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Studio, Matzene

Time Period: 
1900-1937
Location: 
Chicago, New York, Los Angeles
Biography:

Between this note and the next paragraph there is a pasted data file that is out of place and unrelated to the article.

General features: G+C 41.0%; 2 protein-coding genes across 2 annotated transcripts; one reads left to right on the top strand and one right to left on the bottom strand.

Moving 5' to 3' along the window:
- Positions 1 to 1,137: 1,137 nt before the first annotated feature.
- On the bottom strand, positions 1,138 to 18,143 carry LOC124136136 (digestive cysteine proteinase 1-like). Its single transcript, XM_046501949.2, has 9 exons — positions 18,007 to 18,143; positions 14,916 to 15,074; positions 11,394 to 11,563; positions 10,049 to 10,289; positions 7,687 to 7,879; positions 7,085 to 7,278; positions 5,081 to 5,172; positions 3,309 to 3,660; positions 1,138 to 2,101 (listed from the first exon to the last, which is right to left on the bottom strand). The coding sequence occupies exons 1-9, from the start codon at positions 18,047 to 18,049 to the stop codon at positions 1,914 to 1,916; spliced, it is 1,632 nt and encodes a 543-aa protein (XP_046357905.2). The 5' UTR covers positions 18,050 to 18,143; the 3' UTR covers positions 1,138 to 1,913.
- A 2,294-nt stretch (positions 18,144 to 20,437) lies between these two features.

Matzene Studio was the name given to three art photography galleries founded by Danish "Count" Jens Rudolph Matzene (1875?-1950) in Chicago (1900-1937), New York City (1908-1911), and Los Angeles (1911-1919). Details of Matzene's early life are obscure. He listed Denmark as his birthplace in the 1910 U. S. Census, but chose England as his country of origin on his 1918 U.S. Draft Registration and his naturalization papers. Late in life, he told acquaintances that he was born in Hungary. His title, too, lacks any firm documentation. He sported it in Chicago and New York, but dropped it after moving to Los Angeles and changing his name to Richard Gordon Matzene. His wife, Antonia, insisted on being called Countess in Los Angeles, even decades after the break-up of the marriage. Matzene claimed that as a boy he was schooled in England and Italy and that his parents were diplomats. At other times, he claimed to have attended the Sorbonne and learned painting there, but was directed into photography by art instructors who found his brushwork amateurish.